Could your social media 2017 strategy use a kick start? Sure, you’ve got the basics like a LinkedIn company page covered, but you haven’t seen a big bump in lead generation yet. Maybe Facebook’s algorithm change last summer has left your business struggling to connect with customers. As we look towards 2017, resolve to make this the year you really take your social media strategy to the next level. Here’s are four ways to get started:
If you’re already optimizing your LinkedIn company page…
Get serious about LinkedIn employee advocacy.
When it comes to LinkedIn, who shares content is just as important as what content is shared. Let’s face it: we’re all more likely to read an article from a business contact than a faceless company. That’s because we’re three times more likely to trust information that comes from an employee rather than an official communication channel like a company page. Plus, employees average approximately 10 times as many connections on LinkedIn as companies.
The takeaway: don’t rely on your official business page. Smart thought leadership and employee advocacy is key to driving brand awareness and ultimately leading to more business. Get the whole team involved in LinkedIn employee.
If you’re frustrated with a lack of reach on Facebook…
Start using Instagram for business.
Facebook’s organic reach has plummeted for businesses in part due to sheer overcrowding (too many posts, not enough space in users’ feeds) as well as the social media giant’s decision to prioritize posts from friends over brands and publishers. The result: brands need to either pay for prioritized distribution or accept a dramatic decline in Facebook engagement. But all is not lost for brands– Instagram offers an effective alternative for engagement.
Think Instagram is just for B2C lifestyle brands like clothing companies? Think again and take a closer look at B2B brands like GE, MailChimp and FedEx that dominate the social media channel. Instagram has more monthly users than Twitter, offers 4% engagement rates for followers compared to Facebook’s anemic 0.1% engagement rate, and encourages up to 70% of users to look up particular brands on the platform.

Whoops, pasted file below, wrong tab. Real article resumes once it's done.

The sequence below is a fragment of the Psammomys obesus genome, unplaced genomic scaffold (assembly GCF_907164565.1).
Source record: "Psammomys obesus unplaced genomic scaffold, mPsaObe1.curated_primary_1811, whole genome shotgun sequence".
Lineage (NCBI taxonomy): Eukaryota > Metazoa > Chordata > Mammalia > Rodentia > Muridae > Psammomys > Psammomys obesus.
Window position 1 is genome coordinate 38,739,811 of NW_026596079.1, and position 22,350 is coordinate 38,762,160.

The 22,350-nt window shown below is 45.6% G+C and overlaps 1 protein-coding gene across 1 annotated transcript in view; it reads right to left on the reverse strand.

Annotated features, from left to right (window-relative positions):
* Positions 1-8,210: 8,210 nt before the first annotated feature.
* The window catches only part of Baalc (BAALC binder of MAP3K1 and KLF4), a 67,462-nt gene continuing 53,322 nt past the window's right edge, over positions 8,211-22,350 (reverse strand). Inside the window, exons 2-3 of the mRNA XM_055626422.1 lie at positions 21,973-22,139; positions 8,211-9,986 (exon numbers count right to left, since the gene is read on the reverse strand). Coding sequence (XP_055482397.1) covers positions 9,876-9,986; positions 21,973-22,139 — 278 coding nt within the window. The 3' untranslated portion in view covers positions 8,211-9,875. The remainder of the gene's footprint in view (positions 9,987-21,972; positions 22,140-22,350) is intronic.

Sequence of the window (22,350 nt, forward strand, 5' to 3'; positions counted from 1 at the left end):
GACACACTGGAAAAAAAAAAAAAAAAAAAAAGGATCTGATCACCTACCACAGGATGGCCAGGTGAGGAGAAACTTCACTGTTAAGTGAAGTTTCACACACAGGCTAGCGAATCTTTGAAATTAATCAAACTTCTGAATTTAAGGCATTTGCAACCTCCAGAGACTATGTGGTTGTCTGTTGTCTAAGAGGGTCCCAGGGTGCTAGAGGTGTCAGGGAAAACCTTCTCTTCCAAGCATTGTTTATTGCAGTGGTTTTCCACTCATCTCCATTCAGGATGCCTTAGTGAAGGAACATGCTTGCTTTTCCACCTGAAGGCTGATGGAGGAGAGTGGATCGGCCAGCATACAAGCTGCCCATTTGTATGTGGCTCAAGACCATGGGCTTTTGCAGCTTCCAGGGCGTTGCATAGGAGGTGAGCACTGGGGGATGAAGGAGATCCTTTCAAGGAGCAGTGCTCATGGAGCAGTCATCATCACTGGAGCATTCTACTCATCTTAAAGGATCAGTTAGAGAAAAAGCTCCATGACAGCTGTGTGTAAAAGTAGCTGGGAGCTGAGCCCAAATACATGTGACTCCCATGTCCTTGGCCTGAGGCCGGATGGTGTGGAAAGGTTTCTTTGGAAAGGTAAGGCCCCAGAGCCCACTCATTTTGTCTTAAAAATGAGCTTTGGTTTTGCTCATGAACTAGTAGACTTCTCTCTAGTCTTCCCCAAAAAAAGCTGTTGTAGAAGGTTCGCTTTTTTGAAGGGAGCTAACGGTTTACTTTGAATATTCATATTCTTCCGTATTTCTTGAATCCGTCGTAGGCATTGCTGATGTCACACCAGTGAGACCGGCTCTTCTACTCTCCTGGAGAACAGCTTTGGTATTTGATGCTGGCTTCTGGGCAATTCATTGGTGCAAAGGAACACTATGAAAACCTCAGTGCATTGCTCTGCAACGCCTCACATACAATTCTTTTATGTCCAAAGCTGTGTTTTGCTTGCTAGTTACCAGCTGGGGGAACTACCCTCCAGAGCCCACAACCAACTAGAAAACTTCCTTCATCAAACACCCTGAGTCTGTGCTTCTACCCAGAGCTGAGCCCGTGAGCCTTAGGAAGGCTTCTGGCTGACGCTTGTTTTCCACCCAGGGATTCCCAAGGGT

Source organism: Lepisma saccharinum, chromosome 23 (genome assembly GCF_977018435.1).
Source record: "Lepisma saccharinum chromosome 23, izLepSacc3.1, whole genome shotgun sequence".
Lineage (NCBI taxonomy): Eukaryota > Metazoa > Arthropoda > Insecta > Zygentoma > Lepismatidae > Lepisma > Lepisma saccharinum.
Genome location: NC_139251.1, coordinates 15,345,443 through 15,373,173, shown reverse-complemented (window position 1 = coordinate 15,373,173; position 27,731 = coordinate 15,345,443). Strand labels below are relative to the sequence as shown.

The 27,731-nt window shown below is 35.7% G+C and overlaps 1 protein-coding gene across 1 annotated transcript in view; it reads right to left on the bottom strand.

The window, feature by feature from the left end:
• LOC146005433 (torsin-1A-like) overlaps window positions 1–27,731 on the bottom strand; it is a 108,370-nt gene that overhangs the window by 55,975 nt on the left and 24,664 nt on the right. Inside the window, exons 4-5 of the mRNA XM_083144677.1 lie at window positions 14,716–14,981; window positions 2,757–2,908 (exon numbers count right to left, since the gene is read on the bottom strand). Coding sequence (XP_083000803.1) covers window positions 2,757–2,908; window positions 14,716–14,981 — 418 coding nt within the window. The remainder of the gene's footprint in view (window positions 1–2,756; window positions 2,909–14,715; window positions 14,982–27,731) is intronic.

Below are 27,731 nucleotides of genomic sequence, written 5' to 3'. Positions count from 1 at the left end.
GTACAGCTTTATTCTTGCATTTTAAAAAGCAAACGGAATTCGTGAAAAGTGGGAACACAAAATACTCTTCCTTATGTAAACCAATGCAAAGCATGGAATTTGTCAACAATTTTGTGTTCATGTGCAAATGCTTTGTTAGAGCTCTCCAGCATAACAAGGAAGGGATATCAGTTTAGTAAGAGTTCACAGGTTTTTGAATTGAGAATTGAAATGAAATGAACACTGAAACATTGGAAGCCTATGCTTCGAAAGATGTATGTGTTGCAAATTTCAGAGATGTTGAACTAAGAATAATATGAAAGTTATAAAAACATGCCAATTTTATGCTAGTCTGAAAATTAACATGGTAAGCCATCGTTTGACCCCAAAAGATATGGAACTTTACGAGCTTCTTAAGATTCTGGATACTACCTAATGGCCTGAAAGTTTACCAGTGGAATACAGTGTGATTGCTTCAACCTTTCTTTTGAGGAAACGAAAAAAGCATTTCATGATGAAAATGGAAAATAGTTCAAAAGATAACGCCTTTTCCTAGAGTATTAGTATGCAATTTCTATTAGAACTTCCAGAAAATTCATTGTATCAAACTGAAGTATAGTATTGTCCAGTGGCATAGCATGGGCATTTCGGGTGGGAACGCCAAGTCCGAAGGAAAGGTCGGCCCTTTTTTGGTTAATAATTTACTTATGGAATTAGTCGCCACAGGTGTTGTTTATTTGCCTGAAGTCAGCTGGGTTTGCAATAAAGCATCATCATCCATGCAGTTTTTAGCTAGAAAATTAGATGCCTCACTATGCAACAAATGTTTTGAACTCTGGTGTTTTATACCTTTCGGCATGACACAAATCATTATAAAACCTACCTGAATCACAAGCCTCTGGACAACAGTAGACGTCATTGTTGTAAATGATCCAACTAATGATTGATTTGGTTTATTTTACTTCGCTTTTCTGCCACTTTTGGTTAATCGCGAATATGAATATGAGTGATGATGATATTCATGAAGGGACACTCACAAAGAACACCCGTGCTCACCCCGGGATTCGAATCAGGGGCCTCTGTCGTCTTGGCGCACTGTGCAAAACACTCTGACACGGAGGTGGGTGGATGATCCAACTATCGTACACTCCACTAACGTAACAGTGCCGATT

Like Facebook, Instagram offers user-friendly tools for businesses including a business profile, the ability to look up data on how people are viewing and interacting with your images, and the ability to promote posts to a targeted audience. Learn more about why Instagram is a must for businesses in 2017.
If you’re ready to super charge brand exposure on social media…
Reach out to social media influencers.
Social media influencers now rival friends when it comes to product recommendations. Nearly half of all consumers check with social media for purchasing guidance, according to HootSuite. Exposure to brand marketing and influencer tweets has a compounding impact on purchasing intent. Brand tweets alone increase purchasing intent by 2.7x. Add in exposure to influencer tweets, and purchasing intent increases by 5.2x.
Ready to reach out to influencers? First, take a moment to consider which time of influencer is best aligned with your brand’s needs. Social media strategist Jay Baer identified eight different types of social media influencers, like the “megaphone influencer” who is best equipped to spread the word about your business to their large audience and the “defender influencer” who supports your brand in times of crisis.
For influencer partnerships to be successful, this partnership all boils down to an alignment of needs and capabilities.
If you want to know what your customers are saying about your business on social media…
Prioritize social listening.
Don’t assume you know what folks are saying about your business since you track brand mentions. The majority of customers talking about brands on social media do not actively tag brands on social media or use company hashtags. There’s more to social media listening than tracking brand mentions and replying when prompted.
Social media is a conversation. Before you jump in to promote your business, take the time to really listen and to know what your customers are saying. You may be surprised to learn something new about what they love (or dislike) about your business. Look and listen before you converse.